ToTransferOrNot
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Re: Is the career outlook for a non t-14 lawyer really that bad?

Postby ToTransferOrNot » Wed Nov 18, 2009 11:25 pm

Not solely based on that. There were instances where it seemed like form trumped substance--i.e., I got points for issues I spotted, which other people didn't get points for. The difference could be attributed to some aspect of organization or style, which is also something of a luck thing (some professors really care about style/organization in final exams, some don't).

Similarly, some professors care much more about case/statute citation than others. The difference can't be completely attributed to luck, as that (should be) obvious to any test taker. That said, there are people who fundamentally have a very, very difficult time being able to recall citations/quotes without resorting to an outline or other materials, which costs them time. The ability to be an encyclopedia re: case citations and statutes has nothing to do with being a good lawyer, so I attribute this to "luck," though I admit it is sketchy.

Professors don't necessarily grade exams all in one sitting, and that can result to slightly uneven treatment. Slight differences in raw score can mean the difference between an A+ and an A- or B+.

bivons--I agree that some of the doomsday opinions are probably overblown. That said, you obviously have a sincere interest in PD/DA work. Interviewers for positions like that can tell who is using it as a fall-back position, and they aggressively weed those folks out.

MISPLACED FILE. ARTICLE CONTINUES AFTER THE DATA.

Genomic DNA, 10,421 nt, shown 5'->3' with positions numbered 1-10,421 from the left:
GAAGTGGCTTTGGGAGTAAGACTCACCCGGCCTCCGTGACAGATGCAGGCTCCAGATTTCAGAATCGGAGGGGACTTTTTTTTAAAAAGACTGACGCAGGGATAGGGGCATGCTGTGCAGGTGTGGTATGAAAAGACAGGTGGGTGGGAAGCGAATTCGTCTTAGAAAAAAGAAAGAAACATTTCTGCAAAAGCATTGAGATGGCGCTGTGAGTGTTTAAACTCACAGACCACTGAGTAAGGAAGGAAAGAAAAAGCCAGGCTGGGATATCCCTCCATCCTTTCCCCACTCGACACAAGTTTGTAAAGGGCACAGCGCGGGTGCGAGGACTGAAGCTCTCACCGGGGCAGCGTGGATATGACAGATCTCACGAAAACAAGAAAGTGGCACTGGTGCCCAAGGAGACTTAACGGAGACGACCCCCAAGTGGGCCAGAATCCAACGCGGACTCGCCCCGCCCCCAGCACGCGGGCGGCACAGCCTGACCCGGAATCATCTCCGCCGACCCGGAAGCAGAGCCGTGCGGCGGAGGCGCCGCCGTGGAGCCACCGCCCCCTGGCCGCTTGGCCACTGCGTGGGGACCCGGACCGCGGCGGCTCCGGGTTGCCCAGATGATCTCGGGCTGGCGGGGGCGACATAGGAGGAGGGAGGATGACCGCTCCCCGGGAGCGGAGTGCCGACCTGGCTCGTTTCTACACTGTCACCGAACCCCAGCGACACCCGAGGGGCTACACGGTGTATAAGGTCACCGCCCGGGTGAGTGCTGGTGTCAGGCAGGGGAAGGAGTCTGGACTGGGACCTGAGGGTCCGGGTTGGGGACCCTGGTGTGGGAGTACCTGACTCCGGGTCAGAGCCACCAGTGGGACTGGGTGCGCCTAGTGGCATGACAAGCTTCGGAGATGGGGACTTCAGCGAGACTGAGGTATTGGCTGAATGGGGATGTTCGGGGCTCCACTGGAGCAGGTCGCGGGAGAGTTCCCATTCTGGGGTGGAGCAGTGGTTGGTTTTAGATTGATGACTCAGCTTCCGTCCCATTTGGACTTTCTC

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James Bond
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Re: Is the career outlook for a non t-14 lawyer really that bad?

Postby James Bond » Wed Nov 18, 2009 11:39 pm

ToTransferOrNot wrote:bivons--I agree that some of the doomsday opinions are probably overblown. That said, you obviously have a sincere interest in PD/DA work. Interviewers for positions like that can tell who is using it as a fall-back position, and they aggressively weed those folks out.


Fair enough. I'm very interested in looking back in 4 years when I graduate law school and seeing how "bad" it really was.

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Re: Is the career outlook for a non t-14 lawyer really that bad?

Postby Oblomov » Wed Nov 18, 2009 11:53 pm

Kant wrote:So you are saying that the luck component comes in based on the exam structure that you are dealt in your various classes?


As an anecdote, on my torts exam the highest grade was in the low 60s. The lowest was mid thirties. The difference between and A and a B+ was 3 raw points. Obviously the person getting a 60 didn't "luck out" of getting a 37, but its entirely conceivable that the person who got an A for the course "lucked out" of a B+.

Kant
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Re: Is the career outlook for a non t-14 lawyer really that bad?

Postby Kant » Wed Nov 18, 2009 11:54 pm

Oblomov wrote:
Kant wrote:So you are saying that the luck component comes in based on the exam structure that you are dealt in your various classes?